Racing is something that’s happened since the beginning of time, when men had foot races chasing down animals just so they could eat. Then horses came around and people would race those to see who had the fastest one. Then the car came and imagine that, we did the same thing. Guys would sit around and tinker in garages all over the world trying to make that sweet car or badass truck just a little bit faster. Some people are even lucky enough to be able to do that for a living. But there are way more people that do it just for fun on the weekends, or just to know they have the baddest car or truck on the street.
The Environmental Protection Agency has recently submitted a proposal that would drastically affect all the small time racing, weekend warriors, everyday joes, and along with that, potentially all forms of racing cars in the US. It’s been reported that the proposal wants to make it illegal to modify your road-going car or truck and could even prohibit the sale of aftermarket products that interfere with emission control devices. Which is usually one of the first things that’s applied when attempting to increase power to a vehicle.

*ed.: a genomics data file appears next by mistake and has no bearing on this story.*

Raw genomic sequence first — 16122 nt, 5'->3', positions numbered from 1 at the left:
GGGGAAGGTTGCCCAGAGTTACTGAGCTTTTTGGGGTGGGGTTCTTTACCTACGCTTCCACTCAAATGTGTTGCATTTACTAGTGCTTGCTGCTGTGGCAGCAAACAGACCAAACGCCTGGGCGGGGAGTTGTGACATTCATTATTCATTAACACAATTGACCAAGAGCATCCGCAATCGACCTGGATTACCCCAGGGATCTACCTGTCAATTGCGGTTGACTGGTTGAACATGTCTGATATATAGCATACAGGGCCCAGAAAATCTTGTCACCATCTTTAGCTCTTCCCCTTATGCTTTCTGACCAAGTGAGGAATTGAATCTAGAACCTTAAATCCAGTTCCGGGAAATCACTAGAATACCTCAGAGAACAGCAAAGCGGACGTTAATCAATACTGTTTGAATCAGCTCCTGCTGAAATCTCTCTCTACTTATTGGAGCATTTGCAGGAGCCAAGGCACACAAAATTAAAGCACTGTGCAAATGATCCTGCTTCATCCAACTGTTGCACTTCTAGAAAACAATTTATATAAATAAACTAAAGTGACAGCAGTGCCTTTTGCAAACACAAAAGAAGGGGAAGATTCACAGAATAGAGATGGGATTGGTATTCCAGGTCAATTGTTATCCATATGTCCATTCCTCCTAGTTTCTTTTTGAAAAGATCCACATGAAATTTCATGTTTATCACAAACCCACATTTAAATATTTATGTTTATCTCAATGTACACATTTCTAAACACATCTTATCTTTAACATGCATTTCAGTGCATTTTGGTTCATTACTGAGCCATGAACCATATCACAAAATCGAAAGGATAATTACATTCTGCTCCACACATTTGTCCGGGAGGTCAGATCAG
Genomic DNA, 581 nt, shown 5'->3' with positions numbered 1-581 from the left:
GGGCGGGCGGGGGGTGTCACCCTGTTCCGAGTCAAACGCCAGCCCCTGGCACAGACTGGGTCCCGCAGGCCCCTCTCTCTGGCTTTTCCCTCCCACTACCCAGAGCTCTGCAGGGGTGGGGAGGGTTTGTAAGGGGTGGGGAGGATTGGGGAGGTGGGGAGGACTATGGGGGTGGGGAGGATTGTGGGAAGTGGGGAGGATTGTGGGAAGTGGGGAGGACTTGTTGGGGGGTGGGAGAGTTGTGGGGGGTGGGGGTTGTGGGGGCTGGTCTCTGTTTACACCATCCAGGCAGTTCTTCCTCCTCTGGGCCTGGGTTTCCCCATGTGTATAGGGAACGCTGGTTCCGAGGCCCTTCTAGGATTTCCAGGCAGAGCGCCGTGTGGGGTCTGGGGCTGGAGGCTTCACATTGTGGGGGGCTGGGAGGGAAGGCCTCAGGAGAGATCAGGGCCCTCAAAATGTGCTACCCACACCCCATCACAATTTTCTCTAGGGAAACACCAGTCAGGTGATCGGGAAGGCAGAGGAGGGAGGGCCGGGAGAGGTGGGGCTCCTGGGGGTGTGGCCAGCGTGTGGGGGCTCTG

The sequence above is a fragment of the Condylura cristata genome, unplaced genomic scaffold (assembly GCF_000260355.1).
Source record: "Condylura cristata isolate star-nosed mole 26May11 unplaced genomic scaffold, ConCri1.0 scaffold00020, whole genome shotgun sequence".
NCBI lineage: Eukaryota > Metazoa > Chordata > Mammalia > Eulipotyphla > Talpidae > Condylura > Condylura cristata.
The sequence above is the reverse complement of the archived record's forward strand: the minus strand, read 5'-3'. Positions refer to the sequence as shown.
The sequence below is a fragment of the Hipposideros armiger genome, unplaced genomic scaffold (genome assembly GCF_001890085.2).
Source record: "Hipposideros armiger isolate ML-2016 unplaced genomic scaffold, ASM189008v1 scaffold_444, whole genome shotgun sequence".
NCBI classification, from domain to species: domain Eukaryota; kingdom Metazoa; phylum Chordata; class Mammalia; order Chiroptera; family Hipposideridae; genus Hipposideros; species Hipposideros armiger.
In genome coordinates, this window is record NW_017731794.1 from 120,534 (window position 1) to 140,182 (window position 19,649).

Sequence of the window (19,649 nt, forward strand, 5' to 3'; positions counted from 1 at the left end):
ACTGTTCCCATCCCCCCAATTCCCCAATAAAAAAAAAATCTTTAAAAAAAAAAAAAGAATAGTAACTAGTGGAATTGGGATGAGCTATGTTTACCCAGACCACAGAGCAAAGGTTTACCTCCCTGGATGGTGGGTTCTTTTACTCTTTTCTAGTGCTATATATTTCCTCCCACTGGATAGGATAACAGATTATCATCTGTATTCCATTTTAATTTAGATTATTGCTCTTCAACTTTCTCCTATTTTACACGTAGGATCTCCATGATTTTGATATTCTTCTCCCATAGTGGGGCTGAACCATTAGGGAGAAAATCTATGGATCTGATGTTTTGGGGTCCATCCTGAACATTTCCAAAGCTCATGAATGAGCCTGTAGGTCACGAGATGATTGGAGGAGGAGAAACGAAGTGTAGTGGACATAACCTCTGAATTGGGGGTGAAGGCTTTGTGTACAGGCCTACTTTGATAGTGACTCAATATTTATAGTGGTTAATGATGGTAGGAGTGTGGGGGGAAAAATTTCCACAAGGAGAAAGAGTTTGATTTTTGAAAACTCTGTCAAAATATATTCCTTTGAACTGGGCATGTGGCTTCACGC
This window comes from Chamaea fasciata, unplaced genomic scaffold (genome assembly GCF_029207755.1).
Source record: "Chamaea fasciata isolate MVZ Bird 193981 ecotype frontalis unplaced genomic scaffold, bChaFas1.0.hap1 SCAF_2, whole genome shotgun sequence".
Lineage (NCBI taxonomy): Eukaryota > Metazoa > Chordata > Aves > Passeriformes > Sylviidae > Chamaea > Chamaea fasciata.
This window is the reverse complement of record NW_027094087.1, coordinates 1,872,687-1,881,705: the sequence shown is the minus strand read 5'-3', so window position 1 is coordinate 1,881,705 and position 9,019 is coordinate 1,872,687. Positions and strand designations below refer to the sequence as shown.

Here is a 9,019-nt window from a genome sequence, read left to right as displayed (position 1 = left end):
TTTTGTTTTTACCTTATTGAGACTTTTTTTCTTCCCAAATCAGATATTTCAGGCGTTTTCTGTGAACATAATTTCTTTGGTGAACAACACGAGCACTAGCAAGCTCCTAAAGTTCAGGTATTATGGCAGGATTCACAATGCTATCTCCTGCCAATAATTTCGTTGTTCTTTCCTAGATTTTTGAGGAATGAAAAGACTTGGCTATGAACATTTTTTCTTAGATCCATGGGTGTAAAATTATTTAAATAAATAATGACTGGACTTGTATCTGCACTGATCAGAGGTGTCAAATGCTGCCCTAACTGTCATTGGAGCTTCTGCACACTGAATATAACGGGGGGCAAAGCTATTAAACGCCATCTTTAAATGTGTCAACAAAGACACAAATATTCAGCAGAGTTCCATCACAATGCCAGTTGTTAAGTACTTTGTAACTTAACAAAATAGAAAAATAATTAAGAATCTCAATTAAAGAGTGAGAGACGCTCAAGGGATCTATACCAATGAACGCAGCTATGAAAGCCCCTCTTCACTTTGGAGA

The exact wording of the document can be read Here, but I must warn you it’s over 1000 pages of absolute nonsense. But if you like that sort of thing, it can be found on page 862 at the bottom of the page. The way the just threw it in so non-chalantly is kind of frightening. Who could possible sit and go through those documents with a fine tooth comb?
EPA is proposing in 40 CFR 1037.601(a)(3) to clarify that the Clean Air Act does not allow any person to disable, remove, or render inoperative (i.e., tamper with) emission controls on a certified motor vehicle for purposes of competition. An existing provision in 40 CFR 1068.235 provides an exemption for nonroad engines converted for competition use. This provision reflects the explicit exclusion of engines used solely for competition from the CAA
Aftermarket parts is a multi-billion dollar industry, and at the front runners on that are the Specialty Equipment Marketing Association (SEMA), most commonly known for their annual trade show of the best aftermarket products that money can buy for any and all kinds of motor racing. SEMA is not taking this lying down. President and CEO of SEMA, Chris Kersting said “This proposed regulation represents overreaching by the agency, runs contrary to the law and defies decades of racing activity where EPA has acknowledged and allowed conversion of vehicles,” in his press release to the EPA regarding this issue.